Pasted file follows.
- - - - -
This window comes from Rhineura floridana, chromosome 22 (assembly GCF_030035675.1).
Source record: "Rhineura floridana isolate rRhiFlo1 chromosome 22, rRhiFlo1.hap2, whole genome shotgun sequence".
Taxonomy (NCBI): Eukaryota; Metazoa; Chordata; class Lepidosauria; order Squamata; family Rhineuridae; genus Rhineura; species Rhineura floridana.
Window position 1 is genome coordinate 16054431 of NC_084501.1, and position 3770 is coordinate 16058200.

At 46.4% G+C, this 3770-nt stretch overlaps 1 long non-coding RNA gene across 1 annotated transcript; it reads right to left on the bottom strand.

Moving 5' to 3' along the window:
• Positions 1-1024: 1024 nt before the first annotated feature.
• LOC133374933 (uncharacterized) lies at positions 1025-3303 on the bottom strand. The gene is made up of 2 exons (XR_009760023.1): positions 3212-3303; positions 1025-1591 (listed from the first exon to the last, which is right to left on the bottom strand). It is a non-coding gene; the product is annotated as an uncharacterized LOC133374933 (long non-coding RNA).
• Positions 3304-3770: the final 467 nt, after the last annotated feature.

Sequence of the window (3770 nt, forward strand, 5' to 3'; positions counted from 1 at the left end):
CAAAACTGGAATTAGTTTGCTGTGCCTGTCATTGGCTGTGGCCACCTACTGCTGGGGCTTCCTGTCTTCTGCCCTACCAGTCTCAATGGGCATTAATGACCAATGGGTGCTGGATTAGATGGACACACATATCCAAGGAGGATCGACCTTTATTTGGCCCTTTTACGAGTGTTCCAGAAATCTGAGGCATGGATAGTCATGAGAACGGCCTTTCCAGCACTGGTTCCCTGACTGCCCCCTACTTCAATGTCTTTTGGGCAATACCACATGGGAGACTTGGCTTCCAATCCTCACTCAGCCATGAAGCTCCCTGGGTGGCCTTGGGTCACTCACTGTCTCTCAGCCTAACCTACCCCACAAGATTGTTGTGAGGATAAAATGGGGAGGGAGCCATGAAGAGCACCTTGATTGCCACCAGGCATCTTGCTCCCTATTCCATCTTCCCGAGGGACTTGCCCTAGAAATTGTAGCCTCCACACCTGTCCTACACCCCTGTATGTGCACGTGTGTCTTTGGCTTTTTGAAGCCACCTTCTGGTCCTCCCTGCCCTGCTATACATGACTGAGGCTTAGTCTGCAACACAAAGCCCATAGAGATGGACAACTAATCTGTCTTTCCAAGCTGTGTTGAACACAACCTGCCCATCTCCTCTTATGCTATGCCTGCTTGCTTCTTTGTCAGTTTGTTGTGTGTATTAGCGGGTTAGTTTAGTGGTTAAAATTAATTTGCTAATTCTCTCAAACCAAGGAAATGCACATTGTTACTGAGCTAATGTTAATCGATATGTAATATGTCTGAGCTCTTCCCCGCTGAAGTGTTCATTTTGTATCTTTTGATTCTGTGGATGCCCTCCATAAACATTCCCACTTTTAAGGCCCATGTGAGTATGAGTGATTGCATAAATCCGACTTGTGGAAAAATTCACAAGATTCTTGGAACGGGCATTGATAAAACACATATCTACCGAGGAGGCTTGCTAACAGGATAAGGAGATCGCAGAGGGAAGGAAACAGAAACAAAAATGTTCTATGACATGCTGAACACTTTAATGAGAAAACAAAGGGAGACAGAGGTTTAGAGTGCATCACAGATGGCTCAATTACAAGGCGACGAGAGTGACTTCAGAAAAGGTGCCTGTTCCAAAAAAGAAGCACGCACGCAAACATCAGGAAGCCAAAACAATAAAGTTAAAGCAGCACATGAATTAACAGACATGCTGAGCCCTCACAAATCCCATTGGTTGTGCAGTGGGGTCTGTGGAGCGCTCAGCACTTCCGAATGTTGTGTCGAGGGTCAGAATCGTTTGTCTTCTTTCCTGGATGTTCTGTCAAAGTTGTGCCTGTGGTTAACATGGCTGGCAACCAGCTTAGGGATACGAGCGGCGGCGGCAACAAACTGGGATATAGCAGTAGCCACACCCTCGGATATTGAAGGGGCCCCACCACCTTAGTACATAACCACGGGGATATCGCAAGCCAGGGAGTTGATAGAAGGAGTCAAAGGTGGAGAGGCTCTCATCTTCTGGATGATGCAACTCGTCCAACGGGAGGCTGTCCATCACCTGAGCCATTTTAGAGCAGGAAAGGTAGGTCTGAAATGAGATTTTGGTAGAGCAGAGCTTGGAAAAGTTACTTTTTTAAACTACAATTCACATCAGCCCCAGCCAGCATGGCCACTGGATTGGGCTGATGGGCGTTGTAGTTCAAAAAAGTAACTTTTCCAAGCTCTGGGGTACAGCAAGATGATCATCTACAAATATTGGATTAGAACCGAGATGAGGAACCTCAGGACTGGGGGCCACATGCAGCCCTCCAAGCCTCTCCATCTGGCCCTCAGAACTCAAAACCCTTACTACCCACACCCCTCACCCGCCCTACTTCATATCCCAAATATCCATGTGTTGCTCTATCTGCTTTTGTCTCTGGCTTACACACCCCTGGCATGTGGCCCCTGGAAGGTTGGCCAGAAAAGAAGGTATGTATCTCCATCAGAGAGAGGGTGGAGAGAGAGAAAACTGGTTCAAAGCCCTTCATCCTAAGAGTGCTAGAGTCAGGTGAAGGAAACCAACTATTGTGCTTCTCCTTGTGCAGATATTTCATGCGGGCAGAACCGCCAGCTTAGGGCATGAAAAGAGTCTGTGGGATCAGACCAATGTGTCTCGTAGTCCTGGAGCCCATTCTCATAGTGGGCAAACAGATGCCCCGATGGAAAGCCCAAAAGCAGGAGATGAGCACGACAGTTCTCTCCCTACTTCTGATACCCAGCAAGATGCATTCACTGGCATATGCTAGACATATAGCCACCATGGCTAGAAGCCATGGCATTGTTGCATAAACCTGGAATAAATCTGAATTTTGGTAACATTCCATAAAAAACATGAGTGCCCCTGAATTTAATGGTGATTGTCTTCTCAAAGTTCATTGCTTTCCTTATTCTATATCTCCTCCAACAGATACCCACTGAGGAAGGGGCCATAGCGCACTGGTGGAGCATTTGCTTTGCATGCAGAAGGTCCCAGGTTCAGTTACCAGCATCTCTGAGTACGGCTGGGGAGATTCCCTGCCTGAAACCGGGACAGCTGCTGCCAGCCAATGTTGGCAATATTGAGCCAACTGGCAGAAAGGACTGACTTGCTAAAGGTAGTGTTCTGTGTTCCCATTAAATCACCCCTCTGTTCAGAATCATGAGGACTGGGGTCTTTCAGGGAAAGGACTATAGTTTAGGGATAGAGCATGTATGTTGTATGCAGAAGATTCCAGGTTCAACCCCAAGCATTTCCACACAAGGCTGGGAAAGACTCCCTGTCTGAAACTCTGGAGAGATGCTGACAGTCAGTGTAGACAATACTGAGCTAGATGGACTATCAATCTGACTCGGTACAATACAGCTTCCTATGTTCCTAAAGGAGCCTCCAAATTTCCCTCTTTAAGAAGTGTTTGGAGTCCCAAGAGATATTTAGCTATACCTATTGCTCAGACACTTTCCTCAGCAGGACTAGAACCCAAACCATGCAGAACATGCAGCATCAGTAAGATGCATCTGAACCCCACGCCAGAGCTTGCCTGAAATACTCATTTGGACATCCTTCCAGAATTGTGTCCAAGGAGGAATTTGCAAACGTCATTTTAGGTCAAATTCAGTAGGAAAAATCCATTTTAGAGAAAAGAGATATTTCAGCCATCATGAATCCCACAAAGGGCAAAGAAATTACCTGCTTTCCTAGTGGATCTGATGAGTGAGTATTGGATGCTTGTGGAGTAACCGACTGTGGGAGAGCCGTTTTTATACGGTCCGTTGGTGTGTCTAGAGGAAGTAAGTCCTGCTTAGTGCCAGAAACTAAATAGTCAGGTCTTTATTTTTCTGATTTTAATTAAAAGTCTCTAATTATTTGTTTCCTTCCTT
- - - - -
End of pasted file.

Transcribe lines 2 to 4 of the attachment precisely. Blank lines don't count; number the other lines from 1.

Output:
Source record: "Rhineura floridana isolate rRhiFlo1 chromosome 22, rRhiFlo1.hap2, whole genome shotgun sequence".
Taxonomy (NCBI): Eukaryota; Metazoa; Chordata; class Lepidosauria; order Squamata; family Rhineuridae; genus Rhineura; species Rhineura floridana.
Window position 1 is genome coordinate 16054431 of NC_084501.1, and position 3770 is coordinate 16058200.